September brings shorter days and cooler nights-- a sign that gardening season will soon be over. Should you take your veggies out of the dirt and off the stalks, or wait until frost? What about lawn care at this time of year? Alberta gardening expert Jim Hole answers a few questions about the late summer garden.
Q: Fall is almost here. Is it time to clear the garden?
Hole: If anything started blooming or growing as of mid-August, it won't make it before frost time, so don't waste the water or energy on these. We'd need July weather to have things grow now but having said that, I'm experimenting with cherry tomatoes this year to see how long I can go.
Q: But if our first frost comes about mid-September, isn't that the end?
Hole: If we know a frost is coming, I'd cover things with a light fabric and keep the vegetables growing. We usually get a few more weeks of heat after our first frost, so there's still time for established vegetables to continue to grow and ripen. And you can definitely leave carrots, onions, parsnips, potatoes for a good while yet--any underground veg will be best stored in the garden as long as possible.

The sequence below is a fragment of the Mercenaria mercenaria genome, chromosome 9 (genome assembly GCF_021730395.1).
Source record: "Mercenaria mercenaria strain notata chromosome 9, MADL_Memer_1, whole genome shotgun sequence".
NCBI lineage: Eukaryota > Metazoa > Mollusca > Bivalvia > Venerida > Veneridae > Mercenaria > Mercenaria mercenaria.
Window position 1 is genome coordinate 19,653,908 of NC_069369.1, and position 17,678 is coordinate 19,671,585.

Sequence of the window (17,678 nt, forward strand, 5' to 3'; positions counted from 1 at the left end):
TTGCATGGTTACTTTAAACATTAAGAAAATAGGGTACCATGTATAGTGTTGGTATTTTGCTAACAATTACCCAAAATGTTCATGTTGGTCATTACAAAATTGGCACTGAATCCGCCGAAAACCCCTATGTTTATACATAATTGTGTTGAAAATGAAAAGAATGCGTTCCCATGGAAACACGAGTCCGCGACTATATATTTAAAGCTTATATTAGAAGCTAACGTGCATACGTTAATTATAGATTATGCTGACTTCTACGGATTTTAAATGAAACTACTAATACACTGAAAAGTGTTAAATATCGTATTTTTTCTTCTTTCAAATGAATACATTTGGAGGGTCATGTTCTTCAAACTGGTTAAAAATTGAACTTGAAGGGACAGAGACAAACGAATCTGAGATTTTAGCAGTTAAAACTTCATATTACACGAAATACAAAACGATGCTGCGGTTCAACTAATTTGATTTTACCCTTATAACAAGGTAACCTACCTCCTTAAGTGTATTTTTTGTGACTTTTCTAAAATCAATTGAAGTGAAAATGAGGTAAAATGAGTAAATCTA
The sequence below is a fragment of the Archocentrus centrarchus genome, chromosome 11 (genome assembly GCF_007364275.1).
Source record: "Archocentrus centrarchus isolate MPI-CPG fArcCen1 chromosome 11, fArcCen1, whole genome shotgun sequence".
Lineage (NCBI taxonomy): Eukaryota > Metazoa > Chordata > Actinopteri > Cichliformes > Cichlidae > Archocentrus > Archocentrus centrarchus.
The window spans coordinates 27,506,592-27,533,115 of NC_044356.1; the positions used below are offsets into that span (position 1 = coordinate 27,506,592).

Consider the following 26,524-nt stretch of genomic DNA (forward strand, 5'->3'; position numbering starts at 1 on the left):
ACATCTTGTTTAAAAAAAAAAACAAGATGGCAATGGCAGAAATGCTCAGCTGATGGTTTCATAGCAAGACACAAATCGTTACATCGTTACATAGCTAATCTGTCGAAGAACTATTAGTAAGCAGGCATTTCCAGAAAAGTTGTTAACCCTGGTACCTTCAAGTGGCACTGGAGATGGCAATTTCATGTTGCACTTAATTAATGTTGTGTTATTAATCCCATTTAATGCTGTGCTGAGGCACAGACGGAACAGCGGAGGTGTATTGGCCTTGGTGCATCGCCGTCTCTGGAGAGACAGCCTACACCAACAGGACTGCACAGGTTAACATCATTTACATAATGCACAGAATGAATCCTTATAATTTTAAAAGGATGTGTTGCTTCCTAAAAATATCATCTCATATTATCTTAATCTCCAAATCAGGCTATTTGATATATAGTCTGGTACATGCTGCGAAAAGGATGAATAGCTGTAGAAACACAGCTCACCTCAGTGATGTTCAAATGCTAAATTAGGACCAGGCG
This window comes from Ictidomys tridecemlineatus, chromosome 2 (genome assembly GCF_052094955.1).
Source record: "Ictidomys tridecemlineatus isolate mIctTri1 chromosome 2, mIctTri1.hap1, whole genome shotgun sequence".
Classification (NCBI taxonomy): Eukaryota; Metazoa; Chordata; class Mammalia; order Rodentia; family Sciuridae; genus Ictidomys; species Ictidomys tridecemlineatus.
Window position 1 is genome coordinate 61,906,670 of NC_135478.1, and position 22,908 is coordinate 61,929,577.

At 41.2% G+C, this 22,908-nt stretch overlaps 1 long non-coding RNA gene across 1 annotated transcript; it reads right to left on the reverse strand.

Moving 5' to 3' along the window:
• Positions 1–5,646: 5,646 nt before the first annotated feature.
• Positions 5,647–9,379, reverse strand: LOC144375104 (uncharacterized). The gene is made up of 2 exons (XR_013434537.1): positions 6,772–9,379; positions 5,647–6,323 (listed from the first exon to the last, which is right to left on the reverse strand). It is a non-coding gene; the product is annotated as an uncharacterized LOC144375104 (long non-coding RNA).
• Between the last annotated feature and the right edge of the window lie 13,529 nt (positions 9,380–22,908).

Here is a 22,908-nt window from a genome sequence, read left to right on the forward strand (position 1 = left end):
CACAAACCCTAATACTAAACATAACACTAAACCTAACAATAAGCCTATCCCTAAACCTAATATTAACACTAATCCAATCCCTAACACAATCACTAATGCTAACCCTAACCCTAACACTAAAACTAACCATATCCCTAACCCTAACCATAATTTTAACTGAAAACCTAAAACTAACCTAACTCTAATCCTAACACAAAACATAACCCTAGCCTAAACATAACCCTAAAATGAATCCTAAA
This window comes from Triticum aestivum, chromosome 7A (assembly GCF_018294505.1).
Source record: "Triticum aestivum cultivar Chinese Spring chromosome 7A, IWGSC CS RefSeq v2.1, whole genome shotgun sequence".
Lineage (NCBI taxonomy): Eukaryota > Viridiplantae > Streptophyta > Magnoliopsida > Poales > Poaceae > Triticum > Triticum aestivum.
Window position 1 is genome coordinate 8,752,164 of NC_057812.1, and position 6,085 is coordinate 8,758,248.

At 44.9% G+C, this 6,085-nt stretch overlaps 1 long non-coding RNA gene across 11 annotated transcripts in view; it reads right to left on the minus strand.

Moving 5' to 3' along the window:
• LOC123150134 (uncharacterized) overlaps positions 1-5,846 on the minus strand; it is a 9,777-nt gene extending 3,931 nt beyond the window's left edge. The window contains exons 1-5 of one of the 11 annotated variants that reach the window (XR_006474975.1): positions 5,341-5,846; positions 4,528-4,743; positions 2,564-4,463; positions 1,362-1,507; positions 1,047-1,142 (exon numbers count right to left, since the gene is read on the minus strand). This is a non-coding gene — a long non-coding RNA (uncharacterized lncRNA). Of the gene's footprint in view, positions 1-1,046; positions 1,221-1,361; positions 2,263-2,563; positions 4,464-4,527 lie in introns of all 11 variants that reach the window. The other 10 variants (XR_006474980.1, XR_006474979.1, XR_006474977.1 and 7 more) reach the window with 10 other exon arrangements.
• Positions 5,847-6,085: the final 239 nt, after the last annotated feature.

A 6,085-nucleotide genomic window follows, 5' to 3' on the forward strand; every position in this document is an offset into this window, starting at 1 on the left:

Q: What should we focus on now?
Hole: Plant bulbs anytime now--tulips, daffodils--they're all in the garden centres now. And now is the perfect time to put in a new lawn--not too hot out--or re-sow seeds. Also, water evergreens steadily as long as you can. Cedars etc. need all the hydration they can get before freeze-up.
Q: The garden centres are filled with fall mums. Any special instructions?
Hole: Pick the colour you like and plop the entire container onto the bare spots on your garden, or to decorate your front step or back deck. The flowers can freeze though, so cover lightly if frost is forecast or stick the whole container in the garage overnight. Otherwise, the plant itself is fairly frost tolerant. There are early, mid and late-blooming mums, so you can go from yellows now to bronze and purple ones later.